Biden Admin Worries Marijuana Users Won’t ‘Put Their Guns Away’ Before Getting High

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The Department of Justice (DOJ) backed a ban on gun possession for marijuana users on Wednesday because individuals are “unlikely to put their guns away before using drugs.”

In a brief filed with Third Circuit Court of Appeals, the DOJ said the ban “comfortably” fits within the nation’s historical tradition of firearm regulation, pointing to precedents that permitted disarming individuals intoxicated by alcohol, deemed dangerous or who have a mental illness. It argued the Fifth Circuit erred when it found in a separate case challenging the ban that history would only support disarming individuals “currently under an impairing influence.”

“This case is an example: Harris claimed to lose one of his firearms (potentially at a bar) on the same evening that he smoked marijuana and was drunk,” the brief states. “Users are unlikely to put their guns away before using drugs and retrieve them only after regaining lucidity.”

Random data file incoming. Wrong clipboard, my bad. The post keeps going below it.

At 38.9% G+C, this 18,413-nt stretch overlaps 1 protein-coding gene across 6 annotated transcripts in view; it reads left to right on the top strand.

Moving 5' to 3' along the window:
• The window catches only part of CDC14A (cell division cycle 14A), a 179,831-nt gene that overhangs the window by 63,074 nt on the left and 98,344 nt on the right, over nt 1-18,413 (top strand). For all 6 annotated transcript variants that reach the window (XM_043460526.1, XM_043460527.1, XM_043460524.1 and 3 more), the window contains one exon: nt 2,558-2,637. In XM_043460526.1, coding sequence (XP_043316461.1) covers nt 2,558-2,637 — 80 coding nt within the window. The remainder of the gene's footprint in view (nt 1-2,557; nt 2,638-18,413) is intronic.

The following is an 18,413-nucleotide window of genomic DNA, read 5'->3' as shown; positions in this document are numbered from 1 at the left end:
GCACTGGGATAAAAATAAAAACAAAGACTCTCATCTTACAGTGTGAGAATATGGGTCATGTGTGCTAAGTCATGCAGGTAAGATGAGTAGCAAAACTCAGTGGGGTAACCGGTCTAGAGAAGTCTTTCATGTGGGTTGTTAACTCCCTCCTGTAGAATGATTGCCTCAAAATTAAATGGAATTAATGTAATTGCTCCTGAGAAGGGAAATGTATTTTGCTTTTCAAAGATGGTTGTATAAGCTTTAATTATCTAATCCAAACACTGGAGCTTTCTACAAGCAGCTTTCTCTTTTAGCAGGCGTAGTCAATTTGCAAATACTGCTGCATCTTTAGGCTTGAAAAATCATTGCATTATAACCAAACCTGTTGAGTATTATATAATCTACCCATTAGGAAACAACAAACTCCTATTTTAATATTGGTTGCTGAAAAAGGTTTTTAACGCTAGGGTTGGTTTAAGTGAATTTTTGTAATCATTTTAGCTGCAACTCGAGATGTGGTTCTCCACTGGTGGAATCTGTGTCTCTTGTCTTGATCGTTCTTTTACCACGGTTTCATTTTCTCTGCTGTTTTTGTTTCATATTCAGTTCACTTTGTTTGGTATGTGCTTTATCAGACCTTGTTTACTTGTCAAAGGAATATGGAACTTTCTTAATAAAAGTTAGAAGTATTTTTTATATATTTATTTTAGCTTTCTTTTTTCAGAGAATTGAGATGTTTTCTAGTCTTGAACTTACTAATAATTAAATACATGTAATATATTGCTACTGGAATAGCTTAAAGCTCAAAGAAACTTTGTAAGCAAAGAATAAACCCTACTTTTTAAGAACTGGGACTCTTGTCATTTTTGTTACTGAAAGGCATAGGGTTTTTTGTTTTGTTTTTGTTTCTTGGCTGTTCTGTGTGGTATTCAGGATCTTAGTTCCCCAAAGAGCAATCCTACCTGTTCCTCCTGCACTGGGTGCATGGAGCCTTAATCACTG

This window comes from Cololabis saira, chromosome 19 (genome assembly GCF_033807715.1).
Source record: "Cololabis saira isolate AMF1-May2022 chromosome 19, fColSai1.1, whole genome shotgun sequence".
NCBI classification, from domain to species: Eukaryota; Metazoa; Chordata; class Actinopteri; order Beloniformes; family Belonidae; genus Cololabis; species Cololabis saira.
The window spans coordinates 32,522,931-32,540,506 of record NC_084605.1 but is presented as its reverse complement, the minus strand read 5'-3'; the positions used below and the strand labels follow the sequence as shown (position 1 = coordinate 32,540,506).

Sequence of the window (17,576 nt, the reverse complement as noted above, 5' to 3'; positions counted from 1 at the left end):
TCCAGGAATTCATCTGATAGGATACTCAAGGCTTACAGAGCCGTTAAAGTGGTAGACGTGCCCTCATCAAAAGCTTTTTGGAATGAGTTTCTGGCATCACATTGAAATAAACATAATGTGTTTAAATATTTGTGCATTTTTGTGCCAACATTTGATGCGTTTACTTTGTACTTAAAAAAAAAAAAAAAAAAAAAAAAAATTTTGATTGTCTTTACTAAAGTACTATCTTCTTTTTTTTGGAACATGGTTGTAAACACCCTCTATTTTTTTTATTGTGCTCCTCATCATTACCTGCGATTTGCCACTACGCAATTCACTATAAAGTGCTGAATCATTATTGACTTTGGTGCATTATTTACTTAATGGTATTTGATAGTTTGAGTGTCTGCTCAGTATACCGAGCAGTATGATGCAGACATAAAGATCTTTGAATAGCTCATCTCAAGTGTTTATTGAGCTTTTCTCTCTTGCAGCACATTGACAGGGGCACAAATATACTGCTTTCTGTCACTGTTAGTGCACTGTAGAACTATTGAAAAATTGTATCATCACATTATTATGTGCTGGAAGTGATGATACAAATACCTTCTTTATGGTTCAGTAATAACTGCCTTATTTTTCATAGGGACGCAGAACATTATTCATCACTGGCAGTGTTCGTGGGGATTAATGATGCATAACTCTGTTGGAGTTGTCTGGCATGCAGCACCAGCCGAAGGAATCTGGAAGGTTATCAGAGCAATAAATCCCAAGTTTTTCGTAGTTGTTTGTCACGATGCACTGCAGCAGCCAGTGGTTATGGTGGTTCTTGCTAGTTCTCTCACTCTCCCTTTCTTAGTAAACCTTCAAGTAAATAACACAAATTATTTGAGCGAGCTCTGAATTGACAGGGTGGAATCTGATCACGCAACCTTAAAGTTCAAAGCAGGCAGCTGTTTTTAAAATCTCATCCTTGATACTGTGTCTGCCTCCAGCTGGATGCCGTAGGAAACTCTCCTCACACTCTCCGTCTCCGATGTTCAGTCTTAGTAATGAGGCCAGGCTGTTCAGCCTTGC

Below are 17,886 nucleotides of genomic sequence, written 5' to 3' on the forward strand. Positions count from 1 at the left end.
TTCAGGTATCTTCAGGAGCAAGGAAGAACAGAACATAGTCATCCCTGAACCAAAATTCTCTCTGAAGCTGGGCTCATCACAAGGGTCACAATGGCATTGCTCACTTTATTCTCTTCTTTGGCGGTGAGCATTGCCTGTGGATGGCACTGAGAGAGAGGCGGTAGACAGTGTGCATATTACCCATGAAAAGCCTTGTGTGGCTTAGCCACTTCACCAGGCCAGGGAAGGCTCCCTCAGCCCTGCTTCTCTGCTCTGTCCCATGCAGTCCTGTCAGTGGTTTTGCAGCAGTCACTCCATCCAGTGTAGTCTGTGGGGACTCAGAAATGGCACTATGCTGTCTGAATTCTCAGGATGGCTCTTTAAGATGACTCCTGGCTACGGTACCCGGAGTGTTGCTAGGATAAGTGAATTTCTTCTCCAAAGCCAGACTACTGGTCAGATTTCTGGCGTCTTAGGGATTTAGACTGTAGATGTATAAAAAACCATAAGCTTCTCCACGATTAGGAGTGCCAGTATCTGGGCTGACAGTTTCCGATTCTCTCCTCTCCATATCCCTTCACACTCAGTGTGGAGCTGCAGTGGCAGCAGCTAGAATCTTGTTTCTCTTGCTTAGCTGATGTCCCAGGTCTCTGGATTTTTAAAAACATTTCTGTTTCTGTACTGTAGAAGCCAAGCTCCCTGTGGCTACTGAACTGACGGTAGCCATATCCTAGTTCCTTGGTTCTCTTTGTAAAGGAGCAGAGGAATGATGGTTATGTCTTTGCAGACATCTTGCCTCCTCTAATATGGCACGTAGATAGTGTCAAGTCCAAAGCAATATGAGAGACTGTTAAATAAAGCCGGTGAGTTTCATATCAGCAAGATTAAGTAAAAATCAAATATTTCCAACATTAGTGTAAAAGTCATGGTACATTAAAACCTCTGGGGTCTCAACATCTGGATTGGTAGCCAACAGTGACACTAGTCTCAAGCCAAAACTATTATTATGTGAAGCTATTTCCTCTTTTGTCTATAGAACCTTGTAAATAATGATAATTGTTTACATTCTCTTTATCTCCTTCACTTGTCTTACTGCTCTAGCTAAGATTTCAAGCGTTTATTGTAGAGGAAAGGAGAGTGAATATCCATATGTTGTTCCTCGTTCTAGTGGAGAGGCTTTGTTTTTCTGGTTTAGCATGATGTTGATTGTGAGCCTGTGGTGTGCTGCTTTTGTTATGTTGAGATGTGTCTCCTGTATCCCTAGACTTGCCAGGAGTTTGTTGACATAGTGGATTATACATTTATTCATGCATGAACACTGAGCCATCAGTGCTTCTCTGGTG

“And it is unclear how the government could reasonably administer a regime that permitted confiscation only during the several-hour period a person is intoxicated,” the brief continues.

Erik Matthew Harris, a recreational marijuana user, was charged under a statute that bars firearm possession for anyone who is “an unlawful user of or addicted to any controlled substance,” according to court documents. He argued in a brief Wednesday that there is “no scientific consensus that adult habitual or regular marijuana use is analogous to or triggers conditions analogous to schizophrenia or other mental illnesses or cognitive impairments.”

Additionally, Harris’ brief states that there was no history or tradition at the founding “of disarming people based on mental illness or cognitive impairments or a potential of forming an illness due to their behaviors.” (RELATED: Supreme Court Weighs Domestic Violence Gun Restrictions In Case That Could Have Huge Impact On Second Amendment Law)

The court had asked the parties to weigh in on whether “habitual ingestion of regulated substances, including, marijuana, is analogous to or triggers conditions analogous to schizophrenia or other mental illnesses or cognitive impairments,” according to the briefs.

The Fifth Circuit majority noted in its August ruling that the “Founders purportedly institutionalized the insane and stripped them of their guns; but they allowed alcoholics to possess firearms while sober.”

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